The Jamia Nizamia, a Hyderabad-based Islamic seminary, has triggered a controversy by issuing a fatwa asking Muslims to not eat prawns, crabs and shrimps as it is a sin (Haram) in Islam.
The fatwa was issued on January 1 by Mufti Mohammad Azeemuddin, the chief mufti of the 142-year-old Islamic deemed university, reported The Times of India.
According to the fatwa, prawn is an arthropod (to which insects also belong) and it does not fall under the category of fish. The chief mufti labelled prawn under the category 'makruh tahrim' (strictly abominable) and advised Muslims against eating it. In Islamic jurisprudence there are three categories of food — lawful (halal), haram (prohibited) and makruh (abominable), the ToI report added.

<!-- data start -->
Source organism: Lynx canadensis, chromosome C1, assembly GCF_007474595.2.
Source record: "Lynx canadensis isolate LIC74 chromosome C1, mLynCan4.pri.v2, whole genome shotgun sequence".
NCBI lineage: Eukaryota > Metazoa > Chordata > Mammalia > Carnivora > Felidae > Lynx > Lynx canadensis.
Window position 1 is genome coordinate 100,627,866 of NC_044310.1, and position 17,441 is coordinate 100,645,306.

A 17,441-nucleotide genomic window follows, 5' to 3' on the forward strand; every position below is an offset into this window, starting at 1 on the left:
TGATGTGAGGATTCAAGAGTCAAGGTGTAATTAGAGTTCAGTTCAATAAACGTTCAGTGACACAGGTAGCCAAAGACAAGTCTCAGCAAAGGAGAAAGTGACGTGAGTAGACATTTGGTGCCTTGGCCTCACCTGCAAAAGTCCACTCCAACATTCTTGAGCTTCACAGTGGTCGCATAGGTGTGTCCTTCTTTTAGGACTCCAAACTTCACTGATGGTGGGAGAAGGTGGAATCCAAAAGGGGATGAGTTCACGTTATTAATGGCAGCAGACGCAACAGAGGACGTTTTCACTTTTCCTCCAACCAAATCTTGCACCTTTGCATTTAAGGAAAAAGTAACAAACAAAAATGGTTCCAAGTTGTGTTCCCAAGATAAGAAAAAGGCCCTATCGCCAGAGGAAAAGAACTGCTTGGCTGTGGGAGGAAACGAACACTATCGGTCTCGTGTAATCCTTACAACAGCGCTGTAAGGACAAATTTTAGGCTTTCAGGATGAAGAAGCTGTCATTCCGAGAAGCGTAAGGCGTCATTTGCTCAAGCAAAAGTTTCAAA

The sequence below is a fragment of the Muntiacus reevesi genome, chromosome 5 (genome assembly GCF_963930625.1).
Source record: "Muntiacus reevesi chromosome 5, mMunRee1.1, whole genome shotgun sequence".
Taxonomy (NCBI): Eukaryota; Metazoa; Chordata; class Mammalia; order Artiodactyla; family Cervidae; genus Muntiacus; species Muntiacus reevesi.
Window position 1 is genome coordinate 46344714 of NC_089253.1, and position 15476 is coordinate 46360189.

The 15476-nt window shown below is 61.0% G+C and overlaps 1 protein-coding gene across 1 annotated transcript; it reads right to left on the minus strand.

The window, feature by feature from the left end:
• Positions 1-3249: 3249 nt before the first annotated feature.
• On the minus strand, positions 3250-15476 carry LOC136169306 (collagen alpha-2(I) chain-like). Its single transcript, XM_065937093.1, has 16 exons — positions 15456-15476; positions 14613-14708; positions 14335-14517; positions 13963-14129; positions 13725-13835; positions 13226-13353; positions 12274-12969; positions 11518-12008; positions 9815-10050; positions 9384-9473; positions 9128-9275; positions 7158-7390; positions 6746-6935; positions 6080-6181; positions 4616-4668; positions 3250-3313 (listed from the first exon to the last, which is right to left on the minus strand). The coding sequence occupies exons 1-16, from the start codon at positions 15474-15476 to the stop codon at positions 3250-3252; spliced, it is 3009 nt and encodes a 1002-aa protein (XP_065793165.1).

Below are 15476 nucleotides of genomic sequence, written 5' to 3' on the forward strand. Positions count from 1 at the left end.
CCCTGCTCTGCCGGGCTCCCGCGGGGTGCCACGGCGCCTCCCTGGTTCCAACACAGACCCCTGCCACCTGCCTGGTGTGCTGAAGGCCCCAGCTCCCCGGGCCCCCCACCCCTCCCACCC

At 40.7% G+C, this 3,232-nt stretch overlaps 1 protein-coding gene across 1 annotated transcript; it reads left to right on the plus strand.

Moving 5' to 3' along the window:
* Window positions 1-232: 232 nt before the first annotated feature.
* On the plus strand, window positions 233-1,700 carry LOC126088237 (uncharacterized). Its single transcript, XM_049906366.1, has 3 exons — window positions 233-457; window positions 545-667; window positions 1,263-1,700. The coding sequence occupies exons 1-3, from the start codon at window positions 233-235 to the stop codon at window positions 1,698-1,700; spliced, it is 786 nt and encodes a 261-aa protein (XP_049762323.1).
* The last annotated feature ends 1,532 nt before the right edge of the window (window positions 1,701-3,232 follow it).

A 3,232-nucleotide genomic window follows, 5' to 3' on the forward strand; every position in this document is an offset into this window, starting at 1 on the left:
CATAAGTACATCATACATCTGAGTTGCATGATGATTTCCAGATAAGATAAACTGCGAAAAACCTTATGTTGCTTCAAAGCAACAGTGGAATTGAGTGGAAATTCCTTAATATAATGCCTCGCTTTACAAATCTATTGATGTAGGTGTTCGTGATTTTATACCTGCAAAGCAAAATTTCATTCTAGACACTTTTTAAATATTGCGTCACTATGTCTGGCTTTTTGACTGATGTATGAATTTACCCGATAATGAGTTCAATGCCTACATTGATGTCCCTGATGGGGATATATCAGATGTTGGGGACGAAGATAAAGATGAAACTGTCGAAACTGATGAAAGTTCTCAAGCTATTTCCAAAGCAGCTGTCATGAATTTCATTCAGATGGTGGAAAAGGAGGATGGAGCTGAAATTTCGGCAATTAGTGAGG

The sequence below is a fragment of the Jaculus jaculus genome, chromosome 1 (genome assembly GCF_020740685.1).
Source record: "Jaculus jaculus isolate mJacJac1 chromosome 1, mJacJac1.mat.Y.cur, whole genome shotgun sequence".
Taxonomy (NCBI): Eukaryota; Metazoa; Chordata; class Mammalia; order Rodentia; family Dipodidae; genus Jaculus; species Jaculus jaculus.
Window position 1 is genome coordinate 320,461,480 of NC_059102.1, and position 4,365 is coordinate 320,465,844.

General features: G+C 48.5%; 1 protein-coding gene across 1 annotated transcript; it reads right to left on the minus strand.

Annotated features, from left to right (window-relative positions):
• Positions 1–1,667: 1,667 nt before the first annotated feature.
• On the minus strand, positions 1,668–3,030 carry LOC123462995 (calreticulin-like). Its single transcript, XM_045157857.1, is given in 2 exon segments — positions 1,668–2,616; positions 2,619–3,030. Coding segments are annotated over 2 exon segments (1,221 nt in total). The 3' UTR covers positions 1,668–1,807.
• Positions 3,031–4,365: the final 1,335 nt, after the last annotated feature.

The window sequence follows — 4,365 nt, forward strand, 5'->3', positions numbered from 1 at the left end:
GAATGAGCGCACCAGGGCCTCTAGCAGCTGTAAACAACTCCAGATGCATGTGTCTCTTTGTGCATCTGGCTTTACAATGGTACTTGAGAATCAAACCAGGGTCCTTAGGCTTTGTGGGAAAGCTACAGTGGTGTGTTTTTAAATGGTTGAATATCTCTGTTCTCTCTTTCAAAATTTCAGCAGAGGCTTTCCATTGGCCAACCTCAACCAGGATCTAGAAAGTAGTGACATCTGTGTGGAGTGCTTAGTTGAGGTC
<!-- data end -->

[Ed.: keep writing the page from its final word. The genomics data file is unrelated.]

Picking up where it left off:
Fatwa is a legal pronouncement based on the Islamic law, issued usually when someone seeks to know the legal position on a particular issue.
The Jamia Nizamia, established in 1876, is one of the oldest Islamic Seminaries of the country, reported India Today.
“Dar-ul-uloom, Deoband, which once considered prawn as makruh, has now declared it as halal. In Hanafi School, consumption of prawn is not advisable, but in Shafi School, it’s permitted. There is no sin even if a Hanafi adherent eats prawn. Though prawn is not a fish, people who eat prawn do not equate it with an insect. Thus it cannot be an abominable or despicable food,” Mufti Merajuddin Abrar, principal of Islamic school Anwarul Huda, told ToI.